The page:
The RC30 VFR
1990-1993 VFR750F-L/M/N/P 152mph 97.8bhp £8675-£7999
Top speed Power
The 1990 VFR750 got an Rc30-style makeover. Massive extruded aluminium beam spars aped the RC30’S frame and the cast subframe looked like it could suspend a bridge. A single-sided swingarm completed the RC30 look. Suspension got uprated with cartridge forks and more adjustment. Steering geometry was sharper and the VFR’S styling sleeker and more luxurious – paint quality reached a new high.
Internally, bucket and shim valvetrain replaced finger rockers, which made room for a steeper valve angle and larger valves to shift more gas. Power was up to 90bhp, and midrange boosted for a top speed of 150mph. But still, the VFR was in a unique position, neither sportsbike nor tourer yet capable of both. And while it was left behind by faster 750cc machines, the Honda kept its aristocratic air of being a bit different and special. It was the connoisseur’s choice.
Malcolm Sandison’s VFR750F-P from 1993 is special because it looks and feels brand spanking new. It’s a treat to ride a 26-year-old bike that
could’ve rolled from a crate yesterday. I drop into the low seat and feel the suspension take my weight, then reach forward, click the immaculate switchgear, flick the greased brake and clutch levers, tickle the starter and get that gentle, unmistakable, off-beat grumble of a pair of 374cc 90° V-twins alongside each other. Other bikes make more noise, or are more aggressive, or trumpet their presence with mechanical fanfare. But Malcolm’s VFR750 deports itself with a dignified grace, gliding along the road in serene magnificence. It’s a remarkable machine, from a time when Honda were building bikes to a quality unseen before or since.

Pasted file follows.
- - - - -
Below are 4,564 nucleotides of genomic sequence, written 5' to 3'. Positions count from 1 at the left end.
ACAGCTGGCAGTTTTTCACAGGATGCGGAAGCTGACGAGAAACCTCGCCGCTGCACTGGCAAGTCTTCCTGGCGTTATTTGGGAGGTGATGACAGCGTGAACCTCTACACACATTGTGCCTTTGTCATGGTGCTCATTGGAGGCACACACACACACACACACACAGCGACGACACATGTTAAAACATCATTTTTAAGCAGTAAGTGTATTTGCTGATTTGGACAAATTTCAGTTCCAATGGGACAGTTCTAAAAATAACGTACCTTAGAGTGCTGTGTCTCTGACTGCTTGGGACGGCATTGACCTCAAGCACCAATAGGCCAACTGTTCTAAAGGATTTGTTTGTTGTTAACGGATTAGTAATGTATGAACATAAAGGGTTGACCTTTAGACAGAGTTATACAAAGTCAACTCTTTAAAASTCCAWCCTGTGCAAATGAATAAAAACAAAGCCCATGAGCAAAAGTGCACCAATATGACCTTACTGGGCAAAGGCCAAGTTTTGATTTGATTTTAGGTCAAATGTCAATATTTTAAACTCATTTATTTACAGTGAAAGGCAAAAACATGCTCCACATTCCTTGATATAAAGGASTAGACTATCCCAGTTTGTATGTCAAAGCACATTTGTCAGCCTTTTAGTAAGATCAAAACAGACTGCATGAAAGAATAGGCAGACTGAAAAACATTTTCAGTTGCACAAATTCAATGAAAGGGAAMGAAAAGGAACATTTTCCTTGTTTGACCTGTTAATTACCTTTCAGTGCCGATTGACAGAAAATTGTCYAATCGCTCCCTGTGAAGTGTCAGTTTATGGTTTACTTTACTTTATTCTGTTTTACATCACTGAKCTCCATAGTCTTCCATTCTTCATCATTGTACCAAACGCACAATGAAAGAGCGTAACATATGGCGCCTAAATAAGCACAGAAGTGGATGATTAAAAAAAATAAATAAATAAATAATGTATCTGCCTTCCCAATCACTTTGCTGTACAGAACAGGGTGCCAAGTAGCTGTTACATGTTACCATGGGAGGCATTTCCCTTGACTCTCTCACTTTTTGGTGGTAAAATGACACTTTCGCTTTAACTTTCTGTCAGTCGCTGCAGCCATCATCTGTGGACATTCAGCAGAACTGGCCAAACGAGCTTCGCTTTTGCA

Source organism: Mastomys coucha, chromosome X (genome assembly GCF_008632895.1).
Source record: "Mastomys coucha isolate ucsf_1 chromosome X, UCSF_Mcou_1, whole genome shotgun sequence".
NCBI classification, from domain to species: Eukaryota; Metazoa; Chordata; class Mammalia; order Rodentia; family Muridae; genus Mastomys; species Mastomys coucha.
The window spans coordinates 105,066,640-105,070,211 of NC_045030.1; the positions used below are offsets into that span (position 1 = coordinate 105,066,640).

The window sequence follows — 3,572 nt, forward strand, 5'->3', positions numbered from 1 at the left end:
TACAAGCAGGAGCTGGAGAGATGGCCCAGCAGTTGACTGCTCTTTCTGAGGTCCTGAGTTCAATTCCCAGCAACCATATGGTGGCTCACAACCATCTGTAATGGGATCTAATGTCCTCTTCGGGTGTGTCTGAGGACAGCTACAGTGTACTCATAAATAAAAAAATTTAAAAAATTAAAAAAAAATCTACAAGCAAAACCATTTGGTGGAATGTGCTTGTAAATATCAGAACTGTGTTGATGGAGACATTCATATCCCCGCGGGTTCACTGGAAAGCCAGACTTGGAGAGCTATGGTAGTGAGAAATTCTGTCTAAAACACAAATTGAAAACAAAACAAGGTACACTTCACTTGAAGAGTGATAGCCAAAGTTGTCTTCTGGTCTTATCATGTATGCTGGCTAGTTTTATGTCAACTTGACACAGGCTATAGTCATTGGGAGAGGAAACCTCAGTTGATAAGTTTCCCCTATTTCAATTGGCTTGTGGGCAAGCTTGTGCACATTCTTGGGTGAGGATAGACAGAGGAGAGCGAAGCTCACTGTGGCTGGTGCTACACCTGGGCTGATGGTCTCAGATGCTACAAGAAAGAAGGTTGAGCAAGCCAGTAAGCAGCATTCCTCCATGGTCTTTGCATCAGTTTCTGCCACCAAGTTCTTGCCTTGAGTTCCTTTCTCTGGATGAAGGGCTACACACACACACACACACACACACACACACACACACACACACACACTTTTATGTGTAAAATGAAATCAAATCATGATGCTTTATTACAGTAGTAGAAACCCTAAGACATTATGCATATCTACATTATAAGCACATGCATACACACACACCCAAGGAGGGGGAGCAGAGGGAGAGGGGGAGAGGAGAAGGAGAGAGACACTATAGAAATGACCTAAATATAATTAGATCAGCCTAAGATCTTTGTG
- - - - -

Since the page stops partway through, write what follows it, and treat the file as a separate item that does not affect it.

“I’ve owned this bike since 2000,” says Malcolm. “It’s not the amount of power, it’s the feel. It’s smooth and calm, but it’s sporty too – it does everything I want.” The VFR was seven years old when Malcolm bought it, but “it was looked after and only done 16,000 miles. I’ve been careful with it, but the only thing I’d change are the brakes; they’re a weak point – but I don’t want to modify it.”